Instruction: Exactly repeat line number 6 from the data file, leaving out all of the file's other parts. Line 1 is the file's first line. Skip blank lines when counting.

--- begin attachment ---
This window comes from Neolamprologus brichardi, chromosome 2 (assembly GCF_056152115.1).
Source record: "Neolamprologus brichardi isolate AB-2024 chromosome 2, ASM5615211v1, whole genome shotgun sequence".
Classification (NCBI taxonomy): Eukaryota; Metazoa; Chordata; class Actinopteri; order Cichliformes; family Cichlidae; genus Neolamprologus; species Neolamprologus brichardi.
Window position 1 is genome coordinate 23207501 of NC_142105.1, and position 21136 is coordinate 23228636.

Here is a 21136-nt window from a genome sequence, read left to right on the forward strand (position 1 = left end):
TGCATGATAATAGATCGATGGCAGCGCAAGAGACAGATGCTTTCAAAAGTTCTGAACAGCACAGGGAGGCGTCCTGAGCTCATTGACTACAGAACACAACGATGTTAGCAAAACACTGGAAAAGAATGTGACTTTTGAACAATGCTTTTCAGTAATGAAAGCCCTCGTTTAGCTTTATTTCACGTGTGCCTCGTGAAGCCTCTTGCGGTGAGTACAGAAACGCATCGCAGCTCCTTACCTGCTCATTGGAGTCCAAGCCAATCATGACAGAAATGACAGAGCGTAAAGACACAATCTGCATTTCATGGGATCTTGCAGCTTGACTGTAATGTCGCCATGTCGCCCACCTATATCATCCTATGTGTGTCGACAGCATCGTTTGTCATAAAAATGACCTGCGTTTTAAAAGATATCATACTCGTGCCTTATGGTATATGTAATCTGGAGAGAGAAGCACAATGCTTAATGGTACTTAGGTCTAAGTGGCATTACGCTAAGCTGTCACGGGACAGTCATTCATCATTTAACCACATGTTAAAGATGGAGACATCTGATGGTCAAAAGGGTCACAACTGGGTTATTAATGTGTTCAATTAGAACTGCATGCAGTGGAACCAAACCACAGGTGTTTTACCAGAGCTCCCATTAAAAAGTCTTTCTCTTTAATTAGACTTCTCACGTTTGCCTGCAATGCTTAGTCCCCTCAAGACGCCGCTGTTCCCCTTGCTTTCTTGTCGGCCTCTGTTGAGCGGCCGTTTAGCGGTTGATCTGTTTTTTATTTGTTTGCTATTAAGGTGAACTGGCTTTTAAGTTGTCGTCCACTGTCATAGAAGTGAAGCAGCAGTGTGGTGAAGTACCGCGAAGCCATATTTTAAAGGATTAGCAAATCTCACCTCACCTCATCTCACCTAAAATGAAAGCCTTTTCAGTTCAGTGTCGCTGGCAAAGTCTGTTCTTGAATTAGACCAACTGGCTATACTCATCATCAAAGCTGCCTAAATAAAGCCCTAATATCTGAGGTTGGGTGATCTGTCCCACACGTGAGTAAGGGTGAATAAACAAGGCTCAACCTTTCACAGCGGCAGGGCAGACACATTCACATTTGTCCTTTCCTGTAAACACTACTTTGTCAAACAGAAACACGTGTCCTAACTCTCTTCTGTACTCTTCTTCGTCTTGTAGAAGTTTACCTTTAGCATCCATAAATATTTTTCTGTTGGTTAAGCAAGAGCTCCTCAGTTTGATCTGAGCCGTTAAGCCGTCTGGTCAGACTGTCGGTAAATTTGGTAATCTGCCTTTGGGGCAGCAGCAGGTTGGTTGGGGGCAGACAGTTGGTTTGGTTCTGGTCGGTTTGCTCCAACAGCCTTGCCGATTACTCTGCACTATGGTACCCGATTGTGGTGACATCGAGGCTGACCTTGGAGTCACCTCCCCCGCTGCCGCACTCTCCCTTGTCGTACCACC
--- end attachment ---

TGCATGATAATAGATCGATGGCAGCGCAAGAGACAGATGCTTTCAAAAGTTCTGAACAGCACAGGGAGGCGTCCTGAGCTCATTGACTACAGAACACAACGATGTTAGCAAAACACTGGAAAAGAATGTGACTTTTGAACAATGCTTTTCAGTAATGAAAGCCCTCGTTTAGCTTTATTTCACGTGTGCCTCGTGAAGCCTCTTGCGGTGAGTACAGAAACGCATCGCAGCTCCTTACCTGCTCATTGGAGTCCAAGCCAATCATGACAGAAATGACAGAGCGTAAAGACACAATCTGCATTTCATGGGATCTTGCAGCTTGACTGTAATGTCGCCATGTCGCCCACCTATATCATCCTATGTGTGTCGACAGCATCGTTTGTCATAAAAATGACCTGCGTTTTAAAAGATATCATACTCGTGCCTTATGGTATATGTAATCTGGAGAGAGAAGCACAATGCTTAATGGTACTTAGGTCTAAGTGGCATTACGCTAAGCTGTCACGGGACAGTCATTCATCATTTAACCACATGTTAAAGATGGAGACATCTGATGGTCAAAAGGGTCACAACTGGGTTATTAATGTGTTCAATTAGAACTGCATGCAGTGGAACCAAACCACAGGTGTTTTACCAGAGCTCCCATTAAAAAGTCTTTCTCTTTAATTAGACTTCTCACGTTTGCCTGCAATGCTTAGTCCCCTCAAGACGCCGCTGTTCCCCTTGCTTTCTTGTCGGCCTCTGTTGAGCGGCCGTTTAGCGGTTGATCTGTTTTTTATTTGTTTGCTATTAAGGTGAACTGGCTTTTAAGTTGTCGTCCACTGTCATAGAAGTGAAGCAGCAGTGTGGTGAAGTACCGCGAAGCCATATTTTAAAGGATTAGCAAATCTCACCTCACCTCATCTCACCTAAAATGAAAGCCTTTTCAGTTCAGTGTCGCTGGCAAAGTCTGTTCTTGAATTAGACCAACTGGCTATACTCATCATCAAAGCTGCCTAAATAAAGCCCTAATATCTGAGGTTGGGTGATCTGTCCCACACGTGAGTAAGGGTGAATAAACAAGGCTCAACCTTTCACAGCGGCAGGGCAGACACATTCACATTTGTCCTTTCCTGTAAACACTACTTTGTCAAACAGAAACACGTGTCCTAACTCTCTTCTGTACTCTTCTTCGTCTTGTAGAAGTTTACCTTTAGCATCCATAAATATTTTTCTGTTGGTTAAGCAAGAGCTCCTCAGTTTGATCTGAGCCGTTAAGCCGTCTGGTCAGACTGTCGGTAAATTTGGTAATCTGCCTTTGGGGCAGCAGCAGGTTGGTTGGGGGCAGACAGTTGGTTTGGTTCTGGTCGGTTTGCTCCAACAGCCTTGCCGATTACTCTGCACTATGGTACCCGATTGTGGTGACATCGAGGCTGACCTTGGAGTCACCTCCCCCGCTGCCGCACTCTCCCTTGTCGTACCACC